Nighttime is when some Alzheimer’s patients are most restless, creating an anxious, sleepless time for caregivers who worry about their loved ones wandering.
“It is common for them to get their circadian rhythms off,” said Jean Van Den Beldt, administrator of Byron Center Manor, which plans to begin a new dawn-to-dusk activity program called Twilight Care.
The dementia-care and adult-day services community at 2115 84th St. SW is starting the program, which will run from 5:30 p.m. to 7:30 a.m., to keep restless patients in a safe, stimulating environment. The cost is $120 per night.
via New service keeps restless Alzheimer’s patients busy at night | MLive.com.
Here’s a good post on Alzheimer’s sundowning. The blogger starts by describing one aspect of sundowning behavior — hallucinating — and then shares a list of tips to try and avoid this often scary symptom of Alzheimer’s. Sundowning behaviors can include wandering, becoming upset or disoriented, and growing suspicious in the late afternoon or early evening.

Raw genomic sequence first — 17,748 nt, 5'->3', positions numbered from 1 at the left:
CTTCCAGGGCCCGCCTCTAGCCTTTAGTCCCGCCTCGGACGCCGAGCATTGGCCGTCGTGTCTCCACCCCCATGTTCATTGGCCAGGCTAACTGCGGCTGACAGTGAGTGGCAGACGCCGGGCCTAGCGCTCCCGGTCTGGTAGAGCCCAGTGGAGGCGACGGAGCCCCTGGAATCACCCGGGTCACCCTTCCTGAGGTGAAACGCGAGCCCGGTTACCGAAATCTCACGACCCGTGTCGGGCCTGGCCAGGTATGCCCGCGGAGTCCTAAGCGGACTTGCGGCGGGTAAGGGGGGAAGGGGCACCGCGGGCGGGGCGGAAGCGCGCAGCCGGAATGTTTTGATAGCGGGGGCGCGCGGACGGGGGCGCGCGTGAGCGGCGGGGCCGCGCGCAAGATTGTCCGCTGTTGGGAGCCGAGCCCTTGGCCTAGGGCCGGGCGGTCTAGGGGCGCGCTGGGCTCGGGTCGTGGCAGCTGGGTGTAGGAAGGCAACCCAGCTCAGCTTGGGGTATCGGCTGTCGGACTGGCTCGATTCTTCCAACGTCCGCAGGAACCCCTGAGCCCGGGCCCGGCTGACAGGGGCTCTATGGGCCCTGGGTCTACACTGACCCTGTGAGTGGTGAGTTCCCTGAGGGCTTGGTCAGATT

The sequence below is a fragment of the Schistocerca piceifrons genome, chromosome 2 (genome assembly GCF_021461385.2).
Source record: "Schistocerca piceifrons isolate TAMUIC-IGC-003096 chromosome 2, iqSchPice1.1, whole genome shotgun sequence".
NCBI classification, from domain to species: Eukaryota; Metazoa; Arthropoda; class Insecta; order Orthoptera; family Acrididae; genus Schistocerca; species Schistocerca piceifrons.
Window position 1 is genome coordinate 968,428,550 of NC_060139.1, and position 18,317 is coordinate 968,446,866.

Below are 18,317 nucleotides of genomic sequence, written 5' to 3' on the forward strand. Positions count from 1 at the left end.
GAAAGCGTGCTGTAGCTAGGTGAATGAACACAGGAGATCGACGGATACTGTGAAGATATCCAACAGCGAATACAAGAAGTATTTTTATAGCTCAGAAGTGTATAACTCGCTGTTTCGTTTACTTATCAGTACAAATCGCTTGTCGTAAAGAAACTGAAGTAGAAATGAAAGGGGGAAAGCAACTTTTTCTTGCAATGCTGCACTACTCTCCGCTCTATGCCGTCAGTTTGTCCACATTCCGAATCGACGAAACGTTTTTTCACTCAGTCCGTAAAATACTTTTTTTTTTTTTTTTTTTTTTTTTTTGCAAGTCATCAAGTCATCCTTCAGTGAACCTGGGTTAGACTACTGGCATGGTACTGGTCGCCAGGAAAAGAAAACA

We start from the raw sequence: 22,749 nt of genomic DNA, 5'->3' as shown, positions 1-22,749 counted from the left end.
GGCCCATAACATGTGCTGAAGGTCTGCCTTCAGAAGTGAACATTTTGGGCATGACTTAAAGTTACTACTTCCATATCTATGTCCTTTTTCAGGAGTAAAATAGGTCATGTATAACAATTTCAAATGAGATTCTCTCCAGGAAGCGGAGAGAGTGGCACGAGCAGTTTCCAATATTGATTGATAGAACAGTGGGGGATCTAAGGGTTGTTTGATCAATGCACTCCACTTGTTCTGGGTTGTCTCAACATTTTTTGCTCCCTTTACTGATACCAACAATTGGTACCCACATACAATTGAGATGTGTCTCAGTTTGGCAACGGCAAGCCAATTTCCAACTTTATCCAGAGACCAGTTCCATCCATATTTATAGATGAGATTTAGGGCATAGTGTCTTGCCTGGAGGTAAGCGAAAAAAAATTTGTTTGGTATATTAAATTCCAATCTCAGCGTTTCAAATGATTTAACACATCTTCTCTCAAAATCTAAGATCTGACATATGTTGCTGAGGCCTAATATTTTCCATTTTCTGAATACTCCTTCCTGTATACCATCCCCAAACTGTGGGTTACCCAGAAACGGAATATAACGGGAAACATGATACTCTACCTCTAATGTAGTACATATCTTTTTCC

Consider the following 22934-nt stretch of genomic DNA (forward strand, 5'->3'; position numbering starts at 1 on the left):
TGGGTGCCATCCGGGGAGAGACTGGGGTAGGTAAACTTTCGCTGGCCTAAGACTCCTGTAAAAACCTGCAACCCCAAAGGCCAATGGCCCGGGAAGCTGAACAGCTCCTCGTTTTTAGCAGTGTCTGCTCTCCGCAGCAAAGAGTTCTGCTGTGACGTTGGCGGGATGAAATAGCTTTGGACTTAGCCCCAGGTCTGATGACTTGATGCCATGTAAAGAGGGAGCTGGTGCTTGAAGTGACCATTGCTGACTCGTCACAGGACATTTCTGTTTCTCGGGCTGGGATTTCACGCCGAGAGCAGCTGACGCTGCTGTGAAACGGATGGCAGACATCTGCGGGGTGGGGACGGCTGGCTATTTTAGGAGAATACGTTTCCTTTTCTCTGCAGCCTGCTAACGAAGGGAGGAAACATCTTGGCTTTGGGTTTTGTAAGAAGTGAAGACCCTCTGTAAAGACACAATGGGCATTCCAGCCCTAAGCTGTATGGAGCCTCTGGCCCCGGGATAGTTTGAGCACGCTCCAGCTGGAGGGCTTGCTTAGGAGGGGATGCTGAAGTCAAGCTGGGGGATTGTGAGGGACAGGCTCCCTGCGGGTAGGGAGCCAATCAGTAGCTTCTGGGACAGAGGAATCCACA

Coping with my mother’s forgetfulness was easy in the early stages of her dementia. Things changed after she started to hallucinate. I was taking my mother back to her apartment in an assisted living community when she described one of her hallucinations.
“Last night four people came into my apartment and asked to live with me,” she began. “I told them it was my apartment and they couldn’t stay. I could see them clearly and then they slowly disappeared. It took me a while to realize they weren’t real.”
I didn’t want to upset my mother. What should I say? “It’s a good thing you figured that out,” I replied. Mom agreed with me.
via Alzheimer’s Disease: Responding to Sundowning.